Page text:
Should you expect privacy in the bathrooms at school?
It sounds like a silly question, doesn’t it? Of course you expect privacy even if it’s a public restroom. Just because you’re at school and because you’re a minor, you still have what courts have called a “reasonable expectation of privacy” in your locker, backpack, showers and locker room.
The privacy right, however, is not absolute – under certain circumstances the school administration may search your locker or personal belongings. If there is a “reasonable suspicion” that a school rule or law is being broken, then a search may be conducted. However, the law does not permit invading your space in the restroom by use of cameras.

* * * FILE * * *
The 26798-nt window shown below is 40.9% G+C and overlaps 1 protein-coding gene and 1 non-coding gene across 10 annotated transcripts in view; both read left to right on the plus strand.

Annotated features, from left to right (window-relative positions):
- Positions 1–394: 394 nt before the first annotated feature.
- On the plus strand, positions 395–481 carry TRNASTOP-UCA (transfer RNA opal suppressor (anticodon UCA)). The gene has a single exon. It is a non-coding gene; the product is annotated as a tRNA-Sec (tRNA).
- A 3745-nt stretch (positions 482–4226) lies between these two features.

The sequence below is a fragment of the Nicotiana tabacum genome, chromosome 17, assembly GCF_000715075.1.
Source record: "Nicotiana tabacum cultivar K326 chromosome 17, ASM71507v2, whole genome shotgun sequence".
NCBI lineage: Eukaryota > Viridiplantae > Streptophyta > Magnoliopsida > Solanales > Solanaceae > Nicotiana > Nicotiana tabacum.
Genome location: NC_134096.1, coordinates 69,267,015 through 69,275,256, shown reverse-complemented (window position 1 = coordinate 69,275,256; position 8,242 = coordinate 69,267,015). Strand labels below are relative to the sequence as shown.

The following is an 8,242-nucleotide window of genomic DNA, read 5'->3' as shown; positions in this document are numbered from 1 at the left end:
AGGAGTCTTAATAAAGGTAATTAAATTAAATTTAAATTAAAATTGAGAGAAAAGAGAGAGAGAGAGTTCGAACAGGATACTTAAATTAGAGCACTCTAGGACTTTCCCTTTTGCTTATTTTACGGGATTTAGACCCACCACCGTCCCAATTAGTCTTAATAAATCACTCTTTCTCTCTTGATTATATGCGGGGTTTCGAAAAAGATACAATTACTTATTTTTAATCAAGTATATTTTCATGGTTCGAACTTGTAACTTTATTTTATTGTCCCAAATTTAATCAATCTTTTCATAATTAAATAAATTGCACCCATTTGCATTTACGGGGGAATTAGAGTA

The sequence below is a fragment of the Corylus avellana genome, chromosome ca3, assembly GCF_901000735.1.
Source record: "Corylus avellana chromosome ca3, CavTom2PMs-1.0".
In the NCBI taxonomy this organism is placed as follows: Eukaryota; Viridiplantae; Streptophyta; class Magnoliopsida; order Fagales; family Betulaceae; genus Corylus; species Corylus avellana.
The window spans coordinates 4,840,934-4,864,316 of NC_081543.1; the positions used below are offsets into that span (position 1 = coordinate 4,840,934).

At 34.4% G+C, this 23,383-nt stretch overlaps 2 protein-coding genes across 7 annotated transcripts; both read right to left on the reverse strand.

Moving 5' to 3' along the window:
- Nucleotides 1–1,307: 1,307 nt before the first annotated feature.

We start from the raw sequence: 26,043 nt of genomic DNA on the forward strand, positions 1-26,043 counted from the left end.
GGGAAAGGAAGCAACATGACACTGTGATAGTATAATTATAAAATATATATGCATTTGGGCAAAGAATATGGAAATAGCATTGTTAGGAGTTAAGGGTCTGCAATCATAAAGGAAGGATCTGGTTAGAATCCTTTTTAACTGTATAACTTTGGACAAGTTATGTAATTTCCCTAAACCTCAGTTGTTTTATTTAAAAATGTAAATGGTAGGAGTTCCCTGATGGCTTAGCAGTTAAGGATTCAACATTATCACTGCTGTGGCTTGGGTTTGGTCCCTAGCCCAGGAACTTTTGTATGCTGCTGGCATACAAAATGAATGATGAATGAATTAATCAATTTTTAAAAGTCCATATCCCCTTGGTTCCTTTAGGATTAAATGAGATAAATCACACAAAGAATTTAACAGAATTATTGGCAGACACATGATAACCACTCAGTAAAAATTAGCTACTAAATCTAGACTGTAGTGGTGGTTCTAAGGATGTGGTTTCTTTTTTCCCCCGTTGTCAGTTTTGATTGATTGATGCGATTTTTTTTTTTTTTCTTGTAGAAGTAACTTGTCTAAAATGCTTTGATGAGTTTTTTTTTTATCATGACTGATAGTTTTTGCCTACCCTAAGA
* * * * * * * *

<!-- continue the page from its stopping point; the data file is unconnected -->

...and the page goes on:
Crestwood Middle School in Florida had a problem with graffiti in some of the bathrooms. In an attempt to stop the vandalism, the principal had installed fake surveillance cameras. Word spread quickly to parents who objected even though the cameras weren’t real. They argued that even a fake camera can intrude into a child’s privacy by evoking the feeling of being watched. Parents also wondered about what else the school was doing along those lines.
The cameras have been removed and some parents are considering filing a lawsuit against the school.
How would you react to a camera in a school locker room or bathroom even if it was a fake? Would it’s presence bother you like some of the students at Crestview who waited until they got home? Do you think since the school removed the cameras that a lawsuit is appropriate? Why or why not?